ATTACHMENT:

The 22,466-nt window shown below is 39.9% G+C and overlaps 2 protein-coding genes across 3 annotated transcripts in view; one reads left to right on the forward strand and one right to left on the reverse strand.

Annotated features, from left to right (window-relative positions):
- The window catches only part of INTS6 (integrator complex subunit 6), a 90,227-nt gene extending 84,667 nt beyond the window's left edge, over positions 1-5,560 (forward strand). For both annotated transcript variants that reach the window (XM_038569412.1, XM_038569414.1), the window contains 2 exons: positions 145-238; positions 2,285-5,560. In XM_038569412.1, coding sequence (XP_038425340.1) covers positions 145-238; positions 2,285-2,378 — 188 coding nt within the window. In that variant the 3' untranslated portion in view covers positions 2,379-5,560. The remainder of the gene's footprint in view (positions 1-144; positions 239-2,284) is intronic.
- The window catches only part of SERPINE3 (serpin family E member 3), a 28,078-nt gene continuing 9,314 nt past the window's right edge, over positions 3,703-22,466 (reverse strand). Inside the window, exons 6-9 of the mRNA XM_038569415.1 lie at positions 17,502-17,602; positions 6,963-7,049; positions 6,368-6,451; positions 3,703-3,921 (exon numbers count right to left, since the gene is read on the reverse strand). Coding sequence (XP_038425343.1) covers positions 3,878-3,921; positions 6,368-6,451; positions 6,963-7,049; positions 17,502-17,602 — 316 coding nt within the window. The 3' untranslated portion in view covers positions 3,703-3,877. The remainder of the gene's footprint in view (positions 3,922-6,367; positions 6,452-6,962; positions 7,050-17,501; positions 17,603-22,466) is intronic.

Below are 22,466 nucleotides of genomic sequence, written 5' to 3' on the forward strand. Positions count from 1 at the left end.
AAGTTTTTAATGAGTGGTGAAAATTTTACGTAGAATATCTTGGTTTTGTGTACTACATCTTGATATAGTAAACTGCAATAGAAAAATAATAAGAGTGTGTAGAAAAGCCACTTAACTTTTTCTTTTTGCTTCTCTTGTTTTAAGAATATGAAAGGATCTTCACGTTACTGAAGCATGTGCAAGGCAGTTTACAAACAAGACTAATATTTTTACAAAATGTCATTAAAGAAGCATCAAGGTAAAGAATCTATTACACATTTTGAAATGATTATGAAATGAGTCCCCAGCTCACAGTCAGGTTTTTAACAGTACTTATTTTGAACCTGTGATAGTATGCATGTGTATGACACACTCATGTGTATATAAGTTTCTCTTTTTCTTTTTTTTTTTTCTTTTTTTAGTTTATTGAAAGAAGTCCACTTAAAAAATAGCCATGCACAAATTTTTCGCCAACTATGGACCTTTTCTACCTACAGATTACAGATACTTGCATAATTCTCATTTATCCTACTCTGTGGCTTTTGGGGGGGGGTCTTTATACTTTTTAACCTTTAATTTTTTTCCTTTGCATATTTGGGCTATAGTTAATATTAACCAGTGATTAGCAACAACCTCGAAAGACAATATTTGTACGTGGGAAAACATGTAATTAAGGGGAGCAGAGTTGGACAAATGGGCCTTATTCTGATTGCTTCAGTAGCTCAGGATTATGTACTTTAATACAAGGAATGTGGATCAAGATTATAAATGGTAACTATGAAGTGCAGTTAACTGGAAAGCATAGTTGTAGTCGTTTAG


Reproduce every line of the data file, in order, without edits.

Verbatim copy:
The 22,466-nt window shown below is 39.9% G+C and overlaps 2 protein-coding genes across 3 annotated transcripts in view; one reads left to right on the forward strand and one right to left on the reverse strand.

Annotated features, from left to right (window-relative positions):
- The window catches only part of INTS6 (integrator complex subunit 6), a 90,227-nt gene extending 84,667 nt beyond the window's left edge, over positions 1-5,560 (forward strand). For both annotated transcript variants that reach the window (XM_038569412.1, XM_038569414.1), the window contains 2 exons: positions 145-238; positions 2,285-5,560. In XM_038569412.1, coding sequence (XP_038425340.1) covers positions 145-238; positions 2,285-2,378 — 188 coding nt within the window. In that variant the 3' untranslated portion in view covers positions 2,379-5,560. The remainder of the gene's footprint in view (positions 1-144; positions 239-2,284) is intronic.
- The window catches only part of SERPINE3 (serpin family E member 3), a 28,078-nt gene continuing 9,314 nt past the window's right edge, over positions 3,703-22,466 (reverse strand). Inside the window, exons 6-9 of the mRNA XM_038569415.1 lie at positions 17,502-17,602; positions 6,963-7,049; positions 6,368-6,451; positions 3,703-3,921 (exon numbers count right to left, since the gene is read on the reverse strand). Coding sequence (XP_038425343.1) covers positions 3,878-3,921; positions 6,368-6,451; positions 6,963-7,049; positions 17,502-17,602 — 316 coding nt within the window. The 3' untranslated portion in view covers positions 3,703-3,877. The remainder of the gene's footprint in view (positions 3,922-6,367; positions 6,452-6,962; positions 7,050-17,501; positions 17,603-22,466) is intronic.

Below are 22,466 nucleotides of genomic sequence, written 5' to 3' on the forward strand. Positions count from 1 at the left end.
AAGTTTTTAATGAGTGGTGAAAATTTTACGTAGAATATCTTGGTTTTGTGTACTACATCTTGATATAGTAAACTGCAATAGAAAAATAATAAGAGTGTGTAGAAAAGCCACTTAACTTTTTCTTTTTGCTTCTCTTGTTTTAAGAATATGAAAGGATCTTCACGTTACTGAAGCATGTGCAAGGCAGTTTACAAACAAGACTAATATTTTTACAAAATGTCATTAAAGAAGCATCAAGGTAAAGAATCTATTACACATTTTGAAATGATTATGAAATGAGTCCCCAGCTCACAGTCAGGTTTTTAACAGTACTTATTTTGAACCTGTGATAGTATGCATGTGTATGACACACTCATGTGTATATAAGTTTCTCTTTTTCTTTTTTTTTTTTCTTTTTTTAGTTTATTGAAAGAAGTCCACTTAAAAAATAGCCATGCACAAATTTTTCGCCAACTATGGACCTTTTCTACCTACAGATTACAGATACTTGCATAATTCTCATTTATCCTACTCTGTGGCTTTTGGGGGGGGGTCTTTATACTTTTTAACCTTTAATTTTTTTCCTTTGCATATTTGGGCTATAGTTAATATTAACCAGTGATTAGCAACAACCTCGAAAGACAATATTTGTACGTGGGAAAACATGTAATTAAGGGGAGCAGAGTTGGACAAATGGGCCTTATTCTGATTGCTTCAGTAGCTCAGGATTATGTACTTTAATACAAGGAATGTGGATCAAGATTATAAATGGTAACTATGAAGTGCAGTTAACTGGAAAGCATAGTTGTAGTCGTTTAG